If changes are indeed coming to our society, one of the most significant might be a radical downsizing of material expectations. We may have to make do with less, in many ways: lower incomes, part-time hours, fewer holidays, later retirement, smaller carbon footprint and so on. In other words, we’re going to buy less stuff.
Marketing encourages the precise opposite, cultivating behaviours and mindsets that are completely at odds with the way our society is heading. It cultivates desire, fuels dissatisfaction and drives overconsumption; it can only encourage us to buy more.
Overconsumption isn’t just a moral or psychological problem. It has many real-world impacts. At the personal level, it stops us building up a savings ‘cushion’ that would protect us from economic chaos or reduce our dependence on work. It diverts resources away from progressive actions we could take, such as giving to charity or simply refraining from spending. If we get sucked into the cycle of ‘getting and spending’, it upsets our work/life balance. And at a more universal level, it accelerates the destruction of the environment and reinforces the acquisitive, materialistic side of our culture. When we overconsume, we invest in the present rather than the future – in a very literal sense, we buy into the status quo.
Seen in this light, marketers are not agents of change in a deep sense. We may fetishise novelty, but ultimately we shuffle the pack without changing the game. By encouraging consumption and spending, we keep people stuck in the groove where capitalism wants them to be. Basically, we’re not helping.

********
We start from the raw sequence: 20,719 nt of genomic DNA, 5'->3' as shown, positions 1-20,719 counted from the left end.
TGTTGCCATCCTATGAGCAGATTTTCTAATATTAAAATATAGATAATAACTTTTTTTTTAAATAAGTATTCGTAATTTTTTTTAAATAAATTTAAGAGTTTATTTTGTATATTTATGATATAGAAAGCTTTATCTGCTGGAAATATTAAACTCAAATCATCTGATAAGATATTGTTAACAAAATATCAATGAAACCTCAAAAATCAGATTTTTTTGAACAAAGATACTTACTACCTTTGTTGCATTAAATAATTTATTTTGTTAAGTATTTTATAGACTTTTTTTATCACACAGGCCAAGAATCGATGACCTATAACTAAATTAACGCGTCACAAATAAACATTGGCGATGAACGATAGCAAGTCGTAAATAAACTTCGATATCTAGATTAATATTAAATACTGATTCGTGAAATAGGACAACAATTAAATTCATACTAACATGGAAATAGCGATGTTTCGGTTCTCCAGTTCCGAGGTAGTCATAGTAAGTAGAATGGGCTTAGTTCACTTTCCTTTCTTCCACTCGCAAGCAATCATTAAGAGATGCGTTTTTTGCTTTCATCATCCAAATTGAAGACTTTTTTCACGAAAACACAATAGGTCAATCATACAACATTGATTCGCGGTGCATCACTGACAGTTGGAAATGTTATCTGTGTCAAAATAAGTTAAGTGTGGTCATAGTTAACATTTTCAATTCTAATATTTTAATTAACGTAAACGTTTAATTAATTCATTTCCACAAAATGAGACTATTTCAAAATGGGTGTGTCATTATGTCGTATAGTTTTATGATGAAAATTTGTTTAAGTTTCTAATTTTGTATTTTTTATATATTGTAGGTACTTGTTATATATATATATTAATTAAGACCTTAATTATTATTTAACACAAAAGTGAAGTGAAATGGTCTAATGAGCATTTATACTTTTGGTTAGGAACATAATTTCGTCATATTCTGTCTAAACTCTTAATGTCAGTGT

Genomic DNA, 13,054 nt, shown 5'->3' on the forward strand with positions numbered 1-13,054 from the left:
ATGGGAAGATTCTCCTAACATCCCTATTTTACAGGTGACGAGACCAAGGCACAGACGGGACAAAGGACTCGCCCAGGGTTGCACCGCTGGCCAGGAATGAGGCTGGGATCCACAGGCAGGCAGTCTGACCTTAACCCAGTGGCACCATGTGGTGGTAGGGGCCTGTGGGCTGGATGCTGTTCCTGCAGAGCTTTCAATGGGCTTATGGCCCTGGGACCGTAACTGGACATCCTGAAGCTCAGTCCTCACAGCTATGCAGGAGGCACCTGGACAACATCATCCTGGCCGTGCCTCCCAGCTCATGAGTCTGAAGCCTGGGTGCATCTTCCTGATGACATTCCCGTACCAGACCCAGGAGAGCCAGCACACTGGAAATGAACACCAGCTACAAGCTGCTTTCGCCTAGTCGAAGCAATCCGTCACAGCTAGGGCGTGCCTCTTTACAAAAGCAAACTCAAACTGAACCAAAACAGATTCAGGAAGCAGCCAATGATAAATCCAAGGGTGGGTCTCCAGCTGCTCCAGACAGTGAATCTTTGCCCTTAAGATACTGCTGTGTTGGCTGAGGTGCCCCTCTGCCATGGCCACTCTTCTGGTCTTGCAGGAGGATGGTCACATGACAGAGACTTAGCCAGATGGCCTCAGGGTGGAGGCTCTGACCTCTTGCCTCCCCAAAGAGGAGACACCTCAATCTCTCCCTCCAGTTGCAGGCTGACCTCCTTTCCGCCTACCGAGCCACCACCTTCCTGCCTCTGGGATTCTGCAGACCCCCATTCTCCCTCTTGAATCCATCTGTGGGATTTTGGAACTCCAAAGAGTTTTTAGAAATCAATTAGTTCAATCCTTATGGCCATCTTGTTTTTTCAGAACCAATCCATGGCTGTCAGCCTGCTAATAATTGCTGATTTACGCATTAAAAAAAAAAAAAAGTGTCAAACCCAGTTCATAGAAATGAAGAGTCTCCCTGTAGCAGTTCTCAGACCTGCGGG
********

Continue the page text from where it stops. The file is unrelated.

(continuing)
The libertarian defence
The argument that marketing or advertising harms society is not new. When it is wheeled out (which happens regularly, as in this crusading George Monbiot piece), marketing professionals usually respond with a well-practised line centred on freedom of speech and freedom of choice. We live in a democracy. Marketers are free to say what they want, and consumers are free to buy what they want. And besides, who will decide what’s fair, and what isn’t? Left-wing newspaper columnists?
The most advanced and nuanced form of this argument that I have seen is proposed by Jeremy Bullmore in his essay Competitive Persuasion. He cites the democratic system of government, and the adversarial system of justice, to argue that ‘competitive persuasion’ is the best way we have of presenting alternatives and allowing the ‘audience’ (voter, juror, consumer) to ‘read, absorb, reject, modify – and make up [their] own minds’.
Challenging the complaint that advertising should be ‘balanced’ or ‘more truthful’, he presents this magnificent summary of the ‘free choice’ position: